Gottschall, Karin; Schwarzkopf, Manuela, 2011: Legal and institutional incentives for undocumented work in private households in Germany. Stocktaking and problem-solving approaches, 238/2011, Düsseldorf: Hans-Böckler-Stiftung

Further information and order of the working paper:
Hans-Böckler-Stiftung


Contact:
Prof. Dr. Karin Gottschall
SOCIUM Research Center on Inequality and Social Policy
Mary-Somerville-Straße 5
28359 Bremen
Phone: +49 421 218-58595
E-Mail: karin.gottschall@uni-bremen.de

from left to right: Steffen Hagemann, Simone Scherger, Anna Hokema, Thomas Lux from left to right: Steffen Hagemann, Simone Scherger, Anna Hokema, Thomas Lux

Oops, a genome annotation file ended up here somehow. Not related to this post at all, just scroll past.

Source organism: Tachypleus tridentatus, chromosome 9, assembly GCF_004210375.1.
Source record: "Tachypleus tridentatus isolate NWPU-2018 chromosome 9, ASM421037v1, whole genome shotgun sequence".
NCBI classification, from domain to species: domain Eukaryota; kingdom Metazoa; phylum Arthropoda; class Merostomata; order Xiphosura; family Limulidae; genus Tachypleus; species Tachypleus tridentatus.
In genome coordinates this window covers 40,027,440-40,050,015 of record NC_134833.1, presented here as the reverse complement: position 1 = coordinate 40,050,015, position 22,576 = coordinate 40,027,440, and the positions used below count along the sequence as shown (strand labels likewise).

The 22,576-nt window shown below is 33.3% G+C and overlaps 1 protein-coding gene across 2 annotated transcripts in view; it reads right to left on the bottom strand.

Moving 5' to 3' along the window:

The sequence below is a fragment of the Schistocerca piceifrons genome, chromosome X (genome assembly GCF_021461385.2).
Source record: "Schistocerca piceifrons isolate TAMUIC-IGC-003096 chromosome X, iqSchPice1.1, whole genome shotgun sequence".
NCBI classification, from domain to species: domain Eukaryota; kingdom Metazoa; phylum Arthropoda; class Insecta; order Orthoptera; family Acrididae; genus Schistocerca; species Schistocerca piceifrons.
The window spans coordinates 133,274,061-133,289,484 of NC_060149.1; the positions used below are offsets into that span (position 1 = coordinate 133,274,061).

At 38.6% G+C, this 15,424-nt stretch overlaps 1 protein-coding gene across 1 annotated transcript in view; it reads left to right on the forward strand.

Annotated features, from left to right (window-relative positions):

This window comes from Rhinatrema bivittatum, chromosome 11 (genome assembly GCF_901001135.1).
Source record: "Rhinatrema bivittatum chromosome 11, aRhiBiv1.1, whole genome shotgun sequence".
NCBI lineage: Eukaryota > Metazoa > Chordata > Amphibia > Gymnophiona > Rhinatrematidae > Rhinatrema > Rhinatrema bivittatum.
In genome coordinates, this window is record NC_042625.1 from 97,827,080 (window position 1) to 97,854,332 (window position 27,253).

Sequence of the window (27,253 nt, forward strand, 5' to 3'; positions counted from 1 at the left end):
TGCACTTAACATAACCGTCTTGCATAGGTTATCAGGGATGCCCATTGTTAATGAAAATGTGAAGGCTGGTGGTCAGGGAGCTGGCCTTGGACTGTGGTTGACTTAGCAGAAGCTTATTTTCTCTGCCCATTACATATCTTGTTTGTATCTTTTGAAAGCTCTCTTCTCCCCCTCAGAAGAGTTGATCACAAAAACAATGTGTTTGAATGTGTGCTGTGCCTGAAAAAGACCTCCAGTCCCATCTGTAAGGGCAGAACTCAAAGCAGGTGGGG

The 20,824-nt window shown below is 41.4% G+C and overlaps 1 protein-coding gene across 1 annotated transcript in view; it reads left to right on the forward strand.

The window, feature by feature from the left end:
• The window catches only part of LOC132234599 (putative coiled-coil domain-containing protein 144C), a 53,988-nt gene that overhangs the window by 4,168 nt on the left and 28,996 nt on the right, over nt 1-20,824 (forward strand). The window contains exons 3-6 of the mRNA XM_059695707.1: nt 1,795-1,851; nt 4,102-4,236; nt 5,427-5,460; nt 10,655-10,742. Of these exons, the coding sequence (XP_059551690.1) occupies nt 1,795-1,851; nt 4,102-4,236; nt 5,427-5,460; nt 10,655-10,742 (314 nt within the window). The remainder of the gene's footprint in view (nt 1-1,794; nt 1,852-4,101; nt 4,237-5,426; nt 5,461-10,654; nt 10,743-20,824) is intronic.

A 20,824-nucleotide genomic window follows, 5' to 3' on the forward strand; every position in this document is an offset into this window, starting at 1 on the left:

The German Research Foundation (Deutsche Forschungsgemeinschaft) will fund a project on "Paid work beyond retirement age in Germany and Britain", as part of the Emmy Noether programme for excellent young researchers.

Starting from October 2010, an independent junior research group lead by Simone Scherger will study the structures and conditions of paid employment among retirees, its biographical significance, and the collective discourses around old age, paid employment, old age provision and the welfare state.